The Openreach PSTN Withdrawal


Openreach have announced its decision to switch off its PSTN (Public Switch Telephone Network) services and products after weeks of consultation with communication providers.

The PSTN and ISDN withdrawal will affect both business and residential customers.

PSTN switch off - what it means for you

What services are affected by the PSTN switch off?

Services directly affected:

  • WLR (Wholesale Line Rental)
  • ISDN2 & ISDN30 (Integrated Services Digital Network)
  • Local Loop Unbundling Shared Metallic Path Facility (LLUSMPF)

Services indirectly affected:

The most affected services for the customer are voice services over a landline and broadband products (FTTC and ADSL) that run over a PSTN line.

Other products and services affected by the change are alarms and payment terminals. Customers should begin looking in to IP based solutions for these products before the PSTN network reaches end of life. They can do this by contacting their existing provider.

When is the PSTN shutdown happening?

Openreach have decided that the PSTN is aging and therefor will reach end of life in December 2025. Openreach have clarified that this date is set in stone and the deadline will be met.

They have also announced that by September 2023 they plan to stop supplying any new WLR services.

What will replace the PSTN network?

This PSTN withdrawal means that both residential and business customers must upgrade from using a landline to a VoIP (Voice Over IP) phone system to make calls.

Customers will also need to upgrade from ADSL or FTTC broadband to a new broadband product called SOGEA (Single Order Generic Ethernet Access) which does require a landline.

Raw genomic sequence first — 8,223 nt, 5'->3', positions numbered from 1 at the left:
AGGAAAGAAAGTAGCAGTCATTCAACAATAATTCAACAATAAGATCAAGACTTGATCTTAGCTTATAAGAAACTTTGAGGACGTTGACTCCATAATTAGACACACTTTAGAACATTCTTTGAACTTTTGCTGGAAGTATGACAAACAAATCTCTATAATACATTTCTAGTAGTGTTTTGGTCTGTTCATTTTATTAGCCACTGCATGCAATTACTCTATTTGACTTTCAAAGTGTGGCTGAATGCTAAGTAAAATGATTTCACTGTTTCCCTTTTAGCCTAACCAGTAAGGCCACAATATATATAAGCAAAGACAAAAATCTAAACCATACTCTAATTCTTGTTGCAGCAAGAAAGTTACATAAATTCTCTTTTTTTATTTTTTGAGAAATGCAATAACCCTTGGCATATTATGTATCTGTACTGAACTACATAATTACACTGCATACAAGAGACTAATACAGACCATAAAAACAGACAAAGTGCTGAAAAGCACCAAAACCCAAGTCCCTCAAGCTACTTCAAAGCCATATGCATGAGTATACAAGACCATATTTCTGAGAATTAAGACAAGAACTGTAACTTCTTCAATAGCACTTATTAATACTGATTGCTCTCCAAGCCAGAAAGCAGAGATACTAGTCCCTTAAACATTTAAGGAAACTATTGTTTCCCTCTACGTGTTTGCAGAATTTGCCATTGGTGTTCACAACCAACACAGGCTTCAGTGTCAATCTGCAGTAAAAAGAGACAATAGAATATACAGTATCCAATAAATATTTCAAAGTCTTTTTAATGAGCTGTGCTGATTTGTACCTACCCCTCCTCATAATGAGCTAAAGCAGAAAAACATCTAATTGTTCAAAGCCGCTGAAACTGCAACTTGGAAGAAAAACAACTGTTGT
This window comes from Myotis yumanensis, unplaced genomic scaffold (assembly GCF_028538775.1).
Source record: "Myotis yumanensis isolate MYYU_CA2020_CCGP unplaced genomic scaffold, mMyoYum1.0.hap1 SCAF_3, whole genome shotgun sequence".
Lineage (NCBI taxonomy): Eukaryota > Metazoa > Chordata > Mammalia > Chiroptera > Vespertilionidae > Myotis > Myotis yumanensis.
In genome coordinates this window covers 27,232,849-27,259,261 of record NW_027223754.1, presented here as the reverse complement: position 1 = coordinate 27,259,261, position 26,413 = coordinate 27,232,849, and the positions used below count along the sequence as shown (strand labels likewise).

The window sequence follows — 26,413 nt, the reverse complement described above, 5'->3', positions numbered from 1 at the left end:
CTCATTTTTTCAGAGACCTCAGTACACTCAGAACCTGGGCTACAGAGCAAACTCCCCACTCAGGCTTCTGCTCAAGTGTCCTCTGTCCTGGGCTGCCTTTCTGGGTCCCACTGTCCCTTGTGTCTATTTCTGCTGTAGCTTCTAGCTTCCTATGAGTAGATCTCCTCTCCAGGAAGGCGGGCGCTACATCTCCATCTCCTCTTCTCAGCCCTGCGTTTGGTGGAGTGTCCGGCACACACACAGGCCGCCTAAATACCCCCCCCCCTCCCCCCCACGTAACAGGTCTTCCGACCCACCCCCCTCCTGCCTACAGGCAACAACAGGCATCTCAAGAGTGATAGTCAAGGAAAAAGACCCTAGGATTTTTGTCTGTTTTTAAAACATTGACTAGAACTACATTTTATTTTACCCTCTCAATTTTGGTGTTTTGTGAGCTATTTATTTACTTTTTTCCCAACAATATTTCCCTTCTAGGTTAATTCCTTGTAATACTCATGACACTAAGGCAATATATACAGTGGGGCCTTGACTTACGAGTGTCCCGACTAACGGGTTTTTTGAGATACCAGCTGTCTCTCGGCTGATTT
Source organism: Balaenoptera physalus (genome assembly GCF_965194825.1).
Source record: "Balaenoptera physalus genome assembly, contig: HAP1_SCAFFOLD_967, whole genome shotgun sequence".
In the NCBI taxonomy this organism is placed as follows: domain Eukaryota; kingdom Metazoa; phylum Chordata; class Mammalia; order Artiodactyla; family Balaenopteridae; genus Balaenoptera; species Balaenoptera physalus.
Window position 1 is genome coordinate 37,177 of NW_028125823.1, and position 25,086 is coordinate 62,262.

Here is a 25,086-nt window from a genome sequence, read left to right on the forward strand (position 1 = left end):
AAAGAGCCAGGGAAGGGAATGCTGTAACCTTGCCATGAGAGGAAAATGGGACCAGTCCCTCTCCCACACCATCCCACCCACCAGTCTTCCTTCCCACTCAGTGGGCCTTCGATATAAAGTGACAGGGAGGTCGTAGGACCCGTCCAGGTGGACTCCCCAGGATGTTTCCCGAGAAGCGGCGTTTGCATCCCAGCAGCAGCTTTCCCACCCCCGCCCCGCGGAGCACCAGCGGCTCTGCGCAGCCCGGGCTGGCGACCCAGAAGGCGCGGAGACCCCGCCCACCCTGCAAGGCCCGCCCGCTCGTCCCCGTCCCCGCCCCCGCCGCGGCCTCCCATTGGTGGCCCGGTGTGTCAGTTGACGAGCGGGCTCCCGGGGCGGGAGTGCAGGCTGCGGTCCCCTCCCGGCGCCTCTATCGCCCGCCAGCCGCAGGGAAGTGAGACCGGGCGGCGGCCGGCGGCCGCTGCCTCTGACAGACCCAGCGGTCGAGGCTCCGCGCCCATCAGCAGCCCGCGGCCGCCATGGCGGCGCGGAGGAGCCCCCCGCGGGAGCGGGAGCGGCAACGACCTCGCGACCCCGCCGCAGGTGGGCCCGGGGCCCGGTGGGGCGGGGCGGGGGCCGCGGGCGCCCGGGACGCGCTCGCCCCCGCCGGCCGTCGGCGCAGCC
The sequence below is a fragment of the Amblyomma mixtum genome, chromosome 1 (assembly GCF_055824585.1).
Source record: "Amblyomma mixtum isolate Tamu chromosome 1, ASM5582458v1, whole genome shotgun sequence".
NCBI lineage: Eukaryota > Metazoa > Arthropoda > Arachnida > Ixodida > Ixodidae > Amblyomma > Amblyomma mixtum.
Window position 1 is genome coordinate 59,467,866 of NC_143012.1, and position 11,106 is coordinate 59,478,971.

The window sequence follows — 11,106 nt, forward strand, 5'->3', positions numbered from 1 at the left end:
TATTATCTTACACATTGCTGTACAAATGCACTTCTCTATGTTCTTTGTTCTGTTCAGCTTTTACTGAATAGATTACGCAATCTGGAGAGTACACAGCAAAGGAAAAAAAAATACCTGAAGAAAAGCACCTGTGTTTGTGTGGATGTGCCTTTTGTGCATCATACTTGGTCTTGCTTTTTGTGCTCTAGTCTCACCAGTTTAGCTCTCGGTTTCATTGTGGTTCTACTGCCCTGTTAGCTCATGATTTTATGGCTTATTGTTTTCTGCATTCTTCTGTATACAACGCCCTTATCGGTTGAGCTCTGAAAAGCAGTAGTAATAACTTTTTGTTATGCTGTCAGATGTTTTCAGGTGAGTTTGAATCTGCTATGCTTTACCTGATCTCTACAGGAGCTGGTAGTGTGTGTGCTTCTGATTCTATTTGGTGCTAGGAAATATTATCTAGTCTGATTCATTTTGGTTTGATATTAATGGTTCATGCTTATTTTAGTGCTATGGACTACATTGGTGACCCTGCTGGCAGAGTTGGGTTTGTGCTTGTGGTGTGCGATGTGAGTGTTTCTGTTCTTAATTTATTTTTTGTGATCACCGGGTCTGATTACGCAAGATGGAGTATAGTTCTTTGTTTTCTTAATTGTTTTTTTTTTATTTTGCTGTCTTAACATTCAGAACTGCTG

VoIP vs landline

A Voice Over IP phone system is (in my opinion) is a lot better than a landline when it comes to making and receiving calls. This is because, with most VoIP solutions you can intelligently route calls with its advanced features and UK call costs are (most of the time) included.

For more information on moving from a landline to VoIP see our article here.

Getting ahead of the PSTN withdrawal


Before December 2025, you will need to upgrade your current broadband if you are with a provider on the Openreach network and have FTTC or ADSL broadband. These need to be upgraded as they both are installed on a WLR line.

If you are looking to upgrade to the new broadband service that does require a phone line, get in touch here.


Customers will also need to migrate from using a landline to an IP solution such as a VoIP phone system.

We can port your landline number to our VoIP phone system within 10 working days.

See our telephony page for more information about our phone system.

Alarms and payment terminals:

Any services such as those listed above will need to be upgraded to an internet-based solution. You will need to contact your existing provider for more information about this.

To conclude:

After the recent announcements it is worth doing some research on how the PSTN withdrawal can affect you and how you can mitigate the impact of it. If you need someone to talk to about upgrading to SOGEA you can contact us here.

If you have any other questions that we have not answered, please leave us a comment and we will get right back to you.


Can I upgrade my broadband and voice products now ahead of the withdrawal?

Yes, we can now provide the new SOGEA broadband and we will continue to provide our IP Phone system.

For more information or to get in touch about upgrading, please click here.

Can I keep my landline number after the PSTN switch off?

Yes. VoIP providers such as ourselves can port your landline number into our VoIP system within 10 working days. Some other providers

Please get in touch here, you would like assistance with porting your number into a VoIP solution.

I do not have broadband, but I want to make calls with paying over for broadband – what can I do?

Openreach are set to announce a new broadband product with reduced bandwidth which will be available at a considerably lower cost to allow customers to be able to use a VoIP phone system.

This reduced bandwidth broadband solution is yet to be announced but we will make sure to cover it in depth once we have more information.